Here’s a link to my full story at spokesman.com on how Idaho officials who’ve been troubled by news this year that the state’s high school graduation is much lower than had long been thought have identified where the problem’s occurring: At the state’s “virtual” charter schools and alternative schools.
The graduation rate for Idaho’s state-authorized virtual charter schools is just 20 percent. For alternative schools in Idaho school districts, which serve students at risk for educational failure in regular junior high or high schools, the graduation rate is 36 percent, the state board reported to lawmakers.
“The bad news is that alternative schools and virtual schools have very low graduation rates, which drag down the overall state average,” state Board of Education President Don Soltman told state lawmakers Monday. “The good news is that for students attending regular schools or charter schools … actually 88 percent and 91 percent” graduate.
“This analysis provides the board direction to investigate strategies to help these low-graduating populations improve,” Soltman told the Legislature’s joint budget committee, kicking off a week of education budget hearings.
Virtual charter schools are those in which students receive their education online, rather than in person; Idaho authorizes an array of them as options for families, at state expense.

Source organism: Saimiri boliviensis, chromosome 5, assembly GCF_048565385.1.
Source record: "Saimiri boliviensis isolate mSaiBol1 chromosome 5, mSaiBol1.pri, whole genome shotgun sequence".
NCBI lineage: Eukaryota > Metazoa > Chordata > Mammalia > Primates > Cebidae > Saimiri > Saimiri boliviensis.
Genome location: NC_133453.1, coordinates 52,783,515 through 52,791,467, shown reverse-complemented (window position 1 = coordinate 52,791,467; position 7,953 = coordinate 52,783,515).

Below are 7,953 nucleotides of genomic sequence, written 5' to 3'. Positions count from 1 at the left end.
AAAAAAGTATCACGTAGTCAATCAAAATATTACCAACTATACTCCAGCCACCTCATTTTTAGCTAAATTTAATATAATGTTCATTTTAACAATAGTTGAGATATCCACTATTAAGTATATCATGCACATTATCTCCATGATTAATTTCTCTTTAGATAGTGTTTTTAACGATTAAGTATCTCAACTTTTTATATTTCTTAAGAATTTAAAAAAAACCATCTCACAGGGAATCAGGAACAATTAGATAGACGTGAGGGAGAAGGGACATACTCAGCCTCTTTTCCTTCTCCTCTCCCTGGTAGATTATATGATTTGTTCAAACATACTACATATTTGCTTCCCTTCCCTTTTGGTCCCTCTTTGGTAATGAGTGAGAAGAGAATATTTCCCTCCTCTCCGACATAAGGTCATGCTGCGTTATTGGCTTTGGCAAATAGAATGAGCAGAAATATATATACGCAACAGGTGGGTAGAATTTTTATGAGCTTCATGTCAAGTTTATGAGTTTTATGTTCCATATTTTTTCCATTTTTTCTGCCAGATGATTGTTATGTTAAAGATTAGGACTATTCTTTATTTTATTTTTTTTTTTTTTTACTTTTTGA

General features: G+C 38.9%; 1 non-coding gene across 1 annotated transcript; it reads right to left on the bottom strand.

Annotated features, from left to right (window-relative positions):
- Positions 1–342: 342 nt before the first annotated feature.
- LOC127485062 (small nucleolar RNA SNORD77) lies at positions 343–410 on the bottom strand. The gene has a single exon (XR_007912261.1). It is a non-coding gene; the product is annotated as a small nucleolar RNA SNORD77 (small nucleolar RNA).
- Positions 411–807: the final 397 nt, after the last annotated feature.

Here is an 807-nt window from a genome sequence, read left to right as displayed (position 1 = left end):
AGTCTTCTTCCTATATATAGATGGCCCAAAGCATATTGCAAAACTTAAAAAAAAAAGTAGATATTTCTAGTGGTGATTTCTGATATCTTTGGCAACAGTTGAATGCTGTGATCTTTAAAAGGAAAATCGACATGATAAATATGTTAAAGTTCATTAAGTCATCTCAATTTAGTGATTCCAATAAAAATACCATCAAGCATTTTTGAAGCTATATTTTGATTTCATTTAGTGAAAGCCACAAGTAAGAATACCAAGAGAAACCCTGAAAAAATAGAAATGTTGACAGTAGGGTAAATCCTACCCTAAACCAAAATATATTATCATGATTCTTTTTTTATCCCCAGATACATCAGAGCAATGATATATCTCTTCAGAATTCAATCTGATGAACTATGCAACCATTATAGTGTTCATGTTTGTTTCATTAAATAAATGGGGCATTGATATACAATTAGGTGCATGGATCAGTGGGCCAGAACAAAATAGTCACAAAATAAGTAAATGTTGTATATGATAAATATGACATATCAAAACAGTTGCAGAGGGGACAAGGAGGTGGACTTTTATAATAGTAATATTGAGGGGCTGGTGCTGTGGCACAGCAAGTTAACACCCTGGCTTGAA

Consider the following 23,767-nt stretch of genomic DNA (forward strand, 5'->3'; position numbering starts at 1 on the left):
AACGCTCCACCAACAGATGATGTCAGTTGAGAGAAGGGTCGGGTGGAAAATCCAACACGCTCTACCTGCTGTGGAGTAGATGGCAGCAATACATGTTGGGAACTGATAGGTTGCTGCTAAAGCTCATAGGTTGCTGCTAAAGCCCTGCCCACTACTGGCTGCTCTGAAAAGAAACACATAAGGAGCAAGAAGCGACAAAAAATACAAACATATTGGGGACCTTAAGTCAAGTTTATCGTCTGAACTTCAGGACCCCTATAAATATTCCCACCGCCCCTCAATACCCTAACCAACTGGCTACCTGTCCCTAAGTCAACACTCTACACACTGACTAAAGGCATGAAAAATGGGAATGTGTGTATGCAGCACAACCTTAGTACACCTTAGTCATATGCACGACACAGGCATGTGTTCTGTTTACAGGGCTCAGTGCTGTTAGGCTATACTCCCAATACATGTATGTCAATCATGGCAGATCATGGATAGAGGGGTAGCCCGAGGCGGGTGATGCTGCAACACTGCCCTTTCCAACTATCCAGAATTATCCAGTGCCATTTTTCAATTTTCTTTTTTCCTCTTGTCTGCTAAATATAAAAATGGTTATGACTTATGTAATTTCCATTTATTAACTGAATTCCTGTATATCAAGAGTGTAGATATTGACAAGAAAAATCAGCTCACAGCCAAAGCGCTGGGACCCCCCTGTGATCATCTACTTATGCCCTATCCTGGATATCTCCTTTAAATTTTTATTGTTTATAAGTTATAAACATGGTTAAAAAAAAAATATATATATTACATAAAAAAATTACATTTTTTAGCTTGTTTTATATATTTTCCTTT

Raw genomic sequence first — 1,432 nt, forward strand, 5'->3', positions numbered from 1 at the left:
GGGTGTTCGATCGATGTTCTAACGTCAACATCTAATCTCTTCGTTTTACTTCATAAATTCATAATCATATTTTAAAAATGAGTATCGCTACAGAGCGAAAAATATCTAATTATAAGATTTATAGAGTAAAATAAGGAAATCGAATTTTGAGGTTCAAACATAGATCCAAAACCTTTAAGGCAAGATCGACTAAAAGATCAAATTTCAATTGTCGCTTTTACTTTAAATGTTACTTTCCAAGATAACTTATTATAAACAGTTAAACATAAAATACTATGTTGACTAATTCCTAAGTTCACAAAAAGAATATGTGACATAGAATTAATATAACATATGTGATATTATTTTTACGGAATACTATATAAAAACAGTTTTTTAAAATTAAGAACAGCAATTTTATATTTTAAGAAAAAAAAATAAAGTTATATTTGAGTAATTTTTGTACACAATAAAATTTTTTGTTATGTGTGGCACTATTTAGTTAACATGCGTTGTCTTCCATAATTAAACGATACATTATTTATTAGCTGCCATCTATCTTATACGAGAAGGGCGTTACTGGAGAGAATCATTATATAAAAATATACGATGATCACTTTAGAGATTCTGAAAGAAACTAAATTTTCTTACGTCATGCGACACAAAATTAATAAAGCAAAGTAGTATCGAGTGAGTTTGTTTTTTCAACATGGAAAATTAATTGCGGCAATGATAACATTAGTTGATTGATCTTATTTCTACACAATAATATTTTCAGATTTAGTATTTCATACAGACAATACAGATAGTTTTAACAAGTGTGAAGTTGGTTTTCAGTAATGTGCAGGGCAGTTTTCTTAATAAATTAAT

Some of Idaho's state-authorized virtual charter schools specifically target at-risk, minority or under-served students, and some were set up locally. The largest, Idaho Virtual Academy, uses the K12 curriculum, which is developed by K12 Inc., a national, for-profit education company, and targets the general population. That virtual charter school currently enrolls 2,237 Idaho students.
Sen. Bob Nonini, R-Coeur d’Alene, a supporter of charter schools, called the low graduation rate for virtual charters “disheartening,” and said, “Twenty percent is terrible. It definitely needs to be looked into so it can be corrected, because it’s unacceptable. … I want to look into it.”
Idaho’s high school graduation rate for students in regular schools in regular school districts is 88 percent. For students in brick-and-mortar charter schools, whether the charters are authorized by local school districts or the state, it’s 91 percent. Other types of schools within school districts have an 80 percent graduation rate, the board reported.
Idaho long had relied on figures showing that the state’s high school graduation was high, at 83 percent or more, even as the percentage of students who go on to higher education lagged. But new federal reports this year that make the data comparable between states put Idaho at an overall graduation rate of just 77.3 percent, tying for 41st in the nation.
Soltman said in his experience, virtual charter schools and alternative schools generally serve the same population. "I applaud the work they do," he said, in serving "the type of student that has not fared well in the public school system."
Matt Freeman, executive director of the Office of the State Board of Education, said the board was keen to find out more about the new graduation rate numbers, and the breakdowns help. “The value of this data is that we’ve been able to identify the outliers that are dragging down our overall rates,” he said.
Said Soltman, “We were able to pinpoint where the problems are.”